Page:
Central Trade Union OrganisationAt present there are twelve Central Trade Union Organizations in India: All India Trade Union Congress (AITUC) Bharatiya Mazdoor Sangh (BMS) Centre of Indian Trade Unions (CITU) Hind Mazdoor Kisan Panchayat (HMKP) Hind Mazdoor Sabha (HMS) Indian Federation of Free Trade Unions (IFFTU) Indian National Trade Union Congress (INTUC) National Front of Indian Trade Unions (NFITU) National Labour Organization (NLO) Trade Unions Co-ordination Centre (TUCC) United Trade Union Congress (UTUC) and United Trade Union Congress - Lenin Sarani (UTUC - LS)
Factors which contributed to growth World War 1st Influence of Political Leaders The International Labour Organisation The Russian Revolution The Trade Union Act
SOME IMPORTANT DEVELOPMENTS In 1920 the ALL INDIA TRADE UNION CONGRESS (AITUC) was established to coordinate and guide the activities of the individual unions. According to GIRI, the foundation of AITUC marked the first recognition of common interest of labour throughout the country. The registration of rights enhanced the status of unions in the eyes of the public as well as the employers. In this process, even unregistered unions benefited and the movement as a whole gained greater confidence of workers.
The conflicts between moderates and leftists within the AITUC resulted in a split in the organisation in 1929 with the leftists capturing the congress. The break away group formed the ALL INDIA TRADE UNION FEDERATION “with a realistic policy,programme and objectives”. The second split in the AITUC occurred in 1931 resulting in the formation of a new organisation called the RED TRADE UNION CONGRESS which in the next year united with the parent organisation. A section of labour leaders who supported the war effort of the British Government led by the radical democratic leader, M.N. ROY, seceded from the AITUC and formed a seperate central organisation called the Indian Federation of Labour.
The Federation which had the support of a large number of trade unions. The Indian National Trade Union Congress (INTUC) was started in 1947 under the patronage of the Indian National Congress. In the next year the Hind Mazdoor Sabha (HMS) was formed by the Praja Socialist Party and the United Trade Union Congress(UTUC) was formed in the following year by some radicals.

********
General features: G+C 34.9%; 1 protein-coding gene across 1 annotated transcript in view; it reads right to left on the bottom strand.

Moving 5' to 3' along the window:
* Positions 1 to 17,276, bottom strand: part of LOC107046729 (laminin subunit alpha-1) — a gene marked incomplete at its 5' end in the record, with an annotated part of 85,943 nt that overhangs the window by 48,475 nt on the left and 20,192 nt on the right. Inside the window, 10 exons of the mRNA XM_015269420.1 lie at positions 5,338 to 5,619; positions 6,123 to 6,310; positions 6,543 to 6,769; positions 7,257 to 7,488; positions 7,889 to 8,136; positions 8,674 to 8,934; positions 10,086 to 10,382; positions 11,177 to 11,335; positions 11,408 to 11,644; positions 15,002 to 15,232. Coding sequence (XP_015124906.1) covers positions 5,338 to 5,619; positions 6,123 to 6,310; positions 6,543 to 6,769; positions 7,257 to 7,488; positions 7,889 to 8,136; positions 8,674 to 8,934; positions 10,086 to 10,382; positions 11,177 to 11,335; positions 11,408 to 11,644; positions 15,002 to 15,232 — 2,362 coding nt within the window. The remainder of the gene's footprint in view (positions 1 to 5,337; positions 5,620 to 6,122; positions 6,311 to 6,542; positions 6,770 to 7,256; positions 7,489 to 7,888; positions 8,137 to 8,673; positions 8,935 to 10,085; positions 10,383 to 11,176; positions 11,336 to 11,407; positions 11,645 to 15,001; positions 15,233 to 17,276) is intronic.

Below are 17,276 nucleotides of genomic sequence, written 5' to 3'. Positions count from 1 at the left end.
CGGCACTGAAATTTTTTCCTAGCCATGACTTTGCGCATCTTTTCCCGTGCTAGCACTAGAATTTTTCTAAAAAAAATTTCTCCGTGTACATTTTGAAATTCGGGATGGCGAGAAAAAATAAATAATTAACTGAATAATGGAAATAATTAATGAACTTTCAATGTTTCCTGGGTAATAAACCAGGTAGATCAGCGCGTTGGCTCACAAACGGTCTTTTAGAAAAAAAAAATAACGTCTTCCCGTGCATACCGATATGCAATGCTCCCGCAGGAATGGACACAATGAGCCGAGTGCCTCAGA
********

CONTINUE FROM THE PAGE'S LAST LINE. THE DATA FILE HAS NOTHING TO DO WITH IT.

Limitations and problems of trade union Limited Representation Small – Size And Increasing Number Multiplicity Of Unions Inter-union And Intra-union Rivalries Political Infiltration
Outside Leadership Meagre Funds Low Income Illiteracy Lack Of Integrity Unhealthy Attitude Of Employers
Registration of Trade Union Trade union in India are regulated by the Indian Trade Unions Act, 1926 amended from time to time. The trade union act lays down the procedure for the registration of trade unions and their rights and liabilities. Any 7 or more members of a trade union may, by subscribing their names to the rules of the trade un ion and otherwise complying with the provisions of this act with respect to registration, apply for the registration of the trade union under this act. Every application for the registration of a trade union shall be made to the registrar, and shall be accompanied by a copy of the rules of the trade union, and provide all other particulars required by the act.
RIGHTS AND LIABILITIES OF REGISTERED UNIONS The act lays down the rights and liabilities of registered trade unions. Some of the important rights and liabilities of registered unions are: The general funds and political funds of a registered union shall not be spent on any other objects than those specified in the act. No office-bearer or member of a registered trade union shall be liable to punishment under sub-section (2) of section 120-B. No suit or other legal proceeding shall be liable maintainable in any civil court against any registered trade union or any office- bearer or member thereof in respect of any act done in contemplation.
The accounts books of a registered trade union and the list of members thereof shall open to any inspection by an office bearer. A person shall be disqualified for being chosen as, and for being a member of, the executive or any other office-bearer of a registered trade union if: 1. He has not attained the age of 18 years 2. He has been convicted by a court in India of any offence involving moral turpitude and sentenced to imprisonment, unless a period of 5 yrs has elapsed since his release. Any registered trade union may,with the consent of not less than two-thirds of the total number of its members and subject to the provision of sec-25,change its name.
Any two or more registered union may become amalgamated together as one trade union with or without the dissolution or division of the funds of such trade unions or either or any of them, provided that the votes of at least one-half of the numbers of each or every such trade union entitled to vote are recorded, and that at least 60% of the votes recorded are in favour of the proposal. A registered trade union shall send to the Registrar a properly audited annual statement of all receipts and expenditure in the prescribed form within the prescribed time. A copy of every alteration made in rules of a registered trade union shall be sent to the Registrar within 15 days of making of the alteration.
AMENDMENTS A bill to amend the trade union act – the trade union amendment bill,2000 – was passed by the rajya sabha and was sent for the consideration of the lok sabha. No trade union of workmen shall be registered unless at least 10% or 100%. Registered trade unions shall at all times continue less than 10% or 100 members. All office bearers of a registered trade union except not more than 1/3 of the total number.
SUMMARY Generates in 1st quarter of 19th century Trade Union Act 1926 Political and social impact Limitations and problems